Yet Noonan has the brass neck to mock emigrants about being unable to come home because they can’t get mortgages or afford to. Well, who’s fault is that Mr Noonan.
We have a political expenses slush fund that is so corrupt it would make the OCI or FAI board blush. Not to mention an EU Affairs Department in chaos without any expertise. How many staff in the EU Section have an EU qualification? None. Yet the biggest foreign affairs challenge facing Ireland is Brexit, more so because no one knows when, how or if it will happen.
Whether Kenny and Noonan hang on for a year or a month doesn’t matter now. They have failed. They were elected in 2011 because people voted against the ethos of Fianna Fáil not for the ethos of Fine Gael, but seeing as FG is now the new FF it made no difference. Kenny leaves a political system in place when he goes that would be familiar to Liam Cosgrave his mentor. That’s how bad Kenny has been, he has taken Irish governance back to the low standards of the early 1970s and each step along the way people like Noonan have supported Kenny.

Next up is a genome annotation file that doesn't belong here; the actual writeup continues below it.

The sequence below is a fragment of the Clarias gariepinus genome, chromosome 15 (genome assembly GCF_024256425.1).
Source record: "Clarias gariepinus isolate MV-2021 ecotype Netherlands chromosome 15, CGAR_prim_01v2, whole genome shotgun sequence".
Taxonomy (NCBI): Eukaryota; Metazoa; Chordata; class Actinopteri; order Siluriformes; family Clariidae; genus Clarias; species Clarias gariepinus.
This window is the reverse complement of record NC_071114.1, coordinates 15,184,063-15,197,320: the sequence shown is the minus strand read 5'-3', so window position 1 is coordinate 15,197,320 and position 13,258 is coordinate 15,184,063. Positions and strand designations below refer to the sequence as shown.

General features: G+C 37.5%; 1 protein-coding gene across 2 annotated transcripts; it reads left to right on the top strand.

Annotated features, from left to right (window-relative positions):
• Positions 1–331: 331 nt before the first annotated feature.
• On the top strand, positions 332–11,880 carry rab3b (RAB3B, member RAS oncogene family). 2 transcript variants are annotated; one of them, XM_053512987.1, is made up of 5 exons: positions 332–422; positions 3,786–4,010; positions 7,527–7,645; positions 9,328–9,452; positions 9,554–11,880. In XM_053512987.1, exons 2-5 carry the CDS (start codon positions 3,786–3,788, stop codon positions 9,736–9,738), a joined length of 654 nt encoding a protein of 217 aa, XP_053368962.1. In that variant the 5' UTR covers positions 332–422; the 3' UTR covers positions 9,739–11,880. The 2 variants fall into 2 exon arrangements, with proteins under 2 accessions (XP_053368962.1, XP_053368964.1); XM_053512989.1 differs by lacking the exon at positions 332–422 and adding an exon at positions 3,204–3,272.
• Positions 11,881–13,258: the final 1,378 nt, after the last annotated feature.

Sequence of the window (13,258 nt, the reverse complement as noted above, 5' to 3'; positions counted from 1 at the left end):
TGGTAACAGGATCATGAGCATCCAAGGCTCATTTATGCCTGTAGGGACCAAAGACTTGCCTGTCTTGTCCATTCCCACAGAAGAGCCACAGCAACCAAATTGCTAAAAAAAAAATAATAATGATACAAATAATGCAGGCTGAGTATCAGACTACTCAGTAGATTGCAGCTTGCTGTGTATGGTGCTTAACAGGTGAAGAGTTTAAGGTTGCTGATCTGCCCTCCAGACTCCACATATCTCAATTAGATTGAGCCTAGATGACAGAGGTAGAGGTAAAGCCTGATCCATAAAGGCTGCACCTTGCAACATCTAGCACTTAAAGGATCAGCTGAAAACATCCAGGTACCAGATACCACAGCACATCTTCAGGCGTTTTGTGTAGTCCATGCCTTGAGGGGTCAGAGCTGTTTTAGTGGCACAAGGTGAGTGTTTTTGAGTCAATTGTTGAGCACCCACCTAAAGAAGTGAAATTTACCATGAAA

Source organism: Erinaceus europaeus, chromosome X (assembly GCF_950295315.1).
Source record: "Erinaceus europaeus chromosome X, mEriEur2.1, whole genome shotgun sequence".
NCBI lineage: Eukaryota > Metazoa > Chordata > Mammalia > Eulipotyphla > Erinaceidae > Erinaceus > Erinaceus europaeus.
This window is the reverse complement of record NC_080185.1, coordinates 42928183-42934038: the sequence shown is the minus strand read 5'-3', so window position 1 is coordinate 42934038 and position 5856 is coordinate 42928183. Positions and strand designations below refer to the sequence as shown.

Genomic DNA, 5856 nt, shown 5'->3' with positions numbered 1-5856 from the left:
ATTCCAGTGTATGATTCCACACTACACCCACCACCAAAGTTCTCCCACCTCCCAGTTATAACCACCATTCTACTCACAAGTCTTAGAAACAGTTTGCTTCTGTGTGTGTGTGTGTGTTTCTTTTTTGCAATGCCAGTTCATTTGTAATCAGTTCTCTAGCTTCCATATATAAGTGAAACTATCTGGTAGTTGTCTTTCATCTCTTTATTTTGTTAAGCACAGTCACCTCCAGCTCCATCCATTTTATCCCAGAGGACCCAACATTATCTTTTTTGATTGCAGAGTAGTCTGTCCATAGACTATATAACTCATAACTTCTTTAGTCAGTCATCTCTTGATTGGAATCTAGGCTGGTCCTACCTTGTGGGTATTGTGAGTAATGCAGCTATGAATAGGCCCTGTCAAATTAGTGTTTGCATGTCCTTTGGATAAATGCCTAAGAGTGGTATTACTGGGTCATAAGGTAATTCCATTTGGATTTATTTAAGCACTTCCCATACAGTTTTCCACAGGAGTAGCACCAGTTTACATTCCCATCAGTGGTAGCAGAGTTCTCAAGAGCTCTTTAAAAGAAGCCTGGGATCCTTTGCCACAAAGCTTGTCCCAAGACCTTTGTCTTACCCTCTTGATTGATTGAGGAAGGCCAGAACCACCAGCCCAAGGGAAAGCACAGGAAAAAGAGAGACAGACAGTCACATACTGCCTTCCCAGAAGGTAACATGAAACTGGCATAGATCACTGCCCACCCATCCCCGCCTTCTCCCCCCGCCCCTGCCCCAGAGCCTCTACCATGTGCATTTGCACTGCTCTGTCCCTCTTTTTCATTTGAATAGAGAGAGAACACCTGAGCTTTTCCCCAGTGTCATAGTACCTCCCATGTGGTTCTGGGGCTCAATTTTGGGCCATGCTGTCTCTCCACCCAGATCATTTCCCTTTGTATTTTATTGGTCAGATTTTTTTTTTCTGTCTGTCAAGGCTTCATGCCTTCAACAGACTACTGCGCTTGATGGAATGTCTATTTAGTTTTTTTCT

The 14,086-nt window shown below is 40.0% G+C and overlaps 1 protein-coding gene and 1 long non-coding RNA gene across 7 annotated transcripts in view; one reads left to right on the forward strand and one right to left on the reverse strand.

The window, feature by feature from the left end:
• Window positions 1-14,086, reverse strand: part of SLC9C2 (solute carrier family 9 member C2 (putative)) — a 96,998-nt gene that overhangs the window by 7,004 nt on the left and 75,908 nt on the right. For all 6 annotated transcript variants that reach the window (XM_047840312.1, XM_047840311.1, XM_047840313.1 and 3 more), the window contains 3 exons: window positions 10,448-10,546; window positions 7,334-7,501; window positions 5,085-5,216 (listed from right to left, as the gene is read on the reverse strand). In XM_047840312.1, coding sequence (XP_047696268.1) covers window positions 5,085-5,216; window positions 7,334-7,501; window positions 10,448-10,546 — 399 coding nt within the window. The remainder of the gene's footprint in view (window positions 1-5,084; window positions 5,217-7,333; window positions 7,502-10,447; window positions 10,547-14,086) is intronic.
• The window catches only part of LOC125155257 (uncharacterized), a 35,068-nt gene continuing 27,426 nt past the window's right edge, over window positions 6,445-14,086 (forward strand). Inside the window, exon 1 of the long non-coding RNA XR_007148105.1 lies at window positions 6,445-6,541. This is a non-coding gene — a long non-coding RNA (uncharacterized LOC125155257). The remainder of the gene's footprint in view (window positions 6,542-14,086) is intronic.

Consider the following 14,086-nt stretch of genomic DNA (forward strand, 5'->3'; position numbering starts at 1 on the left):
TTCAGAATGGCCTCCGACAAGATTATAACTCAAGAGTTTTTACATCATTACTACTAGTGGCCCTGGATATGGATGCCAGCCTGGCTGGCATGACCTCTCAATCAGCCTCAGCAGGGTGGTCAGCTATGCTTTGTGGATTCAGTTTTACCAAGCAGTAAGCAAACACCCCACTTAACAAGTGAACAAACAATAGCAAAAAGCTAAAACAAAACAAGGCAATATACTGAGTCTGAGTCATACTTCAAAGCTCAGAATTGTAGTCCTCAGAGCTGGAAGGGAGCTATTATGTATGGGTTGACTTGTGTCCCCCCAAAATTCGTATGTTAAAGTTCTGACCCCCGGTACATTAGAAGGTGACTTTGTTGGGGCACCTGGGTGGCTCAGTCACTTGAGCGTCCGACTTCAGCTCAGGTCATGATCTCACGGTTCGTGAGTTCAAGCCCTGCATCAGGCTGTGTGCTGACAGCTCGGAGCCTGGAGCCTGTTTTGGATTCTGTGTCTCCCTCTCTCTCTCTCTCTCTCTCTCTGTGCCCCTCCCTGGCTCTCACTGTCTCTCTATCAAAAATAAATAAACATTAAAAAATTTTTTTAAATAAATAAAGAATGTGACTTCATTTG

It’s time to get angry.
The only way to change the way things are done in Ireland is to change the people who do things. The first step is to change the politicians are expecting Irish people to act like grownups expecting too much?
Partisan media coverage has a lot to answer for
Your editorial of September 21 blaming ‘the political classes’ indecision, ineptitude, growing detachment, and hubris’ for ‘threatening the stability most of our world has enjoyed since 1945’ is a bit self-righteous.